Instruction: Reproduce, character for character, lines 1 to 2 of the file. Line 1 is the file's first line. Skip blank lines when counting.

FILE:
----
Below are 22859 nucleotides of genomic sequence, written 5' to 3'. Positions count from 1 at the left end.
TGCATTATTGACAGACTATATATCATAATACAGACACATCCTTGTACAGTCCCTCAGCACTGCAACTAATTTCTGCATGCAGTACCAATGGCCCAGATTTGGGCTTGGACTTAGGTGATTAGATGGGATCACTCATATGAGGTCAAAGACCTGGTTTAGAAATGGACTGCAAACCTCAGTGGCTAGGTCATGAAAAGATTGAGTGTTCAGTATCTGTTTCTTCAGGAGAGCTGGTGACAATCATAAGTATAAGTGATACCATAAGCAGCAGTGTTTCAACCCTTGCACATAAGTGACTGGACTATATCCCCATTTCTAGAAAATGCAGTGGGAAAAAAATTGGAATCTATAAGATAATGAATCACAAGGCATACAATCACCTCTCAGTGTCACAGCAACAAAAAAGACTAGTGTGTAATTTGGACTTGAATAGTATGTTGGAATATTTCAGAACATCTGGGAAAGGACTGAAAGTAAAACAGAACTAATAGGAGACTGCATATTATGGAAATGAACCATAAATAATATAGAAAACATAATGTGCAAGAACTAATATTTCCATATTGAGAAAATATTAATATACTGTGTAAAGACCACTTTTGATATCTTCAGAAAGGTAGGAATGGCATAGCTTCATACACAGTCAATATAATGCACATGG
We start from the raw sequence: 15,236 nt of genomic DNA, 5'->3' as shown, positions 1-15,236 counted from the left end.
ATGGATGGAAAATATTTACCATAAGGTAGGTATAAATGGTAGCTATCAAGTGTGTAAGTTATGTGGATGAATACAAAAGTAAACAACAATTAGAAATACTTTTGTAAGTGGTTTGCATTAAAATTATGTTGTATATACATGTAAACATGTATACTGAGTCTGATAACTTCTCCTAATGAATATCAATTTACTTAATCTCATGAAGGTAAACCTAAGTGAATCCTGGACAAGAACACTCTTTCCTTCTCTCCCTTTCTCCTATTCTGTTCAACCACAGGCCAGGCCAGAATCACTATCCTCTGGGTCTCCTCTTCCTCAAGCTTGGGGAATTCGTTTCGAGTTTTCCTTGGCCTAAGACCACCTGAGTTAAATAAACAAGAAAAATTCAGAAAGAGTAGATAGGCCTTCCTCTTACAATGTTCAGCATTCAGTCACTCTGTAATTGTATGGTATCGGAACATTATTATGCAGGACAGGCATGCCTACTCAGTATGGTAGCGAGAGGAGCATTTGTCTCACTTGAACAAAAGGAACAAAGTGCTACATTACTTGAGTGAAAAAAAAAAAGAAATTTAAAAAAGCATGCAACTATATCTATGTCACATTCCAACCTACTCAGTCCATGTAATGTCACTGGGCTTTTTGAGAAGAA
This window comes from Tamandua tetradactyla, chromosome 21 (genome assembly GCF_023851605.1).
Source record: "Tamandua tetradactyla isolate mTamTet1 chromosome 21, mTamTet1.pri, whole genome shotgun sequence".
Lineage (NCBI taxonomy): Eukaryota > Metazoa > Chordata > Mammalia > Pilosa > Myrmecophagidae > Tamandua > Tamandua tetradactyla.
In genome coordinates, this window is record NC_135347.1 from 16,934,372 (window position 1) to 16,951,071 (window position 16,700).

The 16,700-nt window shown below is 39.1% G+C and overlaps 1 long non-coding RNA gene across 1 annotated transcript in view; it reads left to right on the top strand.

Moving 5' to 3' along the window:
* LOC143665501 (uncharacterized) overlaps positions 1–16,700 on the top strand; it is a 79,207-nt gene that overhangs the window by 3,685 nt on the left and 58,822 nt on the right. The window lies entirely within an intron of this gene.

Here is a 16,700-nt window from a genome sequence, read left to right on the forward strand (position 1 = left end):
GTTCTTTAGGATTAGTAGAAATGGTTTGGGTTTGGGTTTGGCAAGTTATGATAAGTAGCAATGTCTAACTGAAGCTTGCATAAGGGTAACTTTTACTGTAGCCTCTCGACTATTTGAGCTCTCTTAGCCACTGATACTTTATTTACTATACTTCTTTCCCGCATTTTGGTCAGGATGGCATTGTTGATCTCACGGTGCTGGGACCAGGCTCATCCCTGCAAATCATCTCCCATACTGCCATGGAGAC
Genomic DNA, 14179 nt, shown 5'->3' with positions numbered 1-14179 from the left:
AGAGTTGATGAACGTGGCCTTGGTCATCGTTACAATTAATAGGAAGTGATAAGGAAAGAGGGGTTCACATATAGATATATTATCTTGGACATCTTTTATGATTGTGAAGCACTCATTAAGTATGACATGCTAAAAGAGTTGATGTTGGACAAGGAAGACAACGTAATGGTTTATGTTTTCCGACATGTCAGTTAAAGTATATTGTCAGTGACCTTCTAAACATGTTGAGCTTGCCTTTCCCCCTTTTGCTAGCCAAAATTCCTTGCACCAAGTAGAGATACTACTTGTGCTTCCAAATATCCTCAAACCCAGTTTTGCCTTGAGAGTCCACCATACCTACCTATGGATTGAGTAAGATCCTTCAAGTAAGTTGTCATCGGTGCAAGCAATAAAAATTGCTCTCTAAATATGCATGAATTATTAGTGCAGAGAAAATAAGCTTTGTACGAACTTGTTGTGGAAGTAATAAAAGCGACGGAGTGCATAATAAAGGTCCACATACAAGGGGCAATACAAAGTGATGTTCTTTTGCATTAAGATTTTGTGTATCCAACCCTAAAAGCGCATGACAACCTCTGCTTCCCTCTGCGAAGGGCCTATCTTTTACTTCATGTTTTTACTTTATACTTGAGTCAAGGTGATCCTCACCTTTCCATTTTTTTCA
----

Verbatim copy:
Below are 22859 nucleotides of genomic sequence, written 5' to 3'. Positions count from 1 at the left end.
TGCATTATTGACAGACTATATATCATAATACAGACACATCCTTGTACAGTCCCTCAGCACTGCAACTAATTTCTGCATGCAGTACCAATGGCCCAGATTTGGGCTTGGACTTAGGTGATTAGATGGGATCACTCATATGAGGTCAAAGACCTGGTTTAGAAATGGACTGCAAACCTCAGTGGCTAGGTCATGAAAAGATTGAGTGTTCAGTATCTGTTTCTTCAGGAGAGCTGGTGACAATCATAAGTATAAGTGATACCATAAGCAGCAGTGTTTCAACCCTTGCACATAAGTGACTGGACTATATCCCCATTTCTAGAAAATGCAGTGGGAAAAAAATTGGAATCTATAAGATAATGAATCACAAGGCATACAATCACCTCTCAGTGTCACAGCAACAAAAAAGACTAGTGTGTAATTTGGACTTGAATAGTATGTTGGAATATTTCAGAACATCTGGGAAAGGACTGAAAGTAAAACAGAACTAATAGGAGACTGCATATTATGGAAATGAACCATAAATAATATAGAAAACATAATGTGCAAGAACTAATATTTCCATATTGAGAAAATATTAATATACTGTGTAAAGACCACTTTTGATATCTTCAGAAAGGTAGGAATGGCATAGCTTCATACACAGTCAATATAATGCACATGG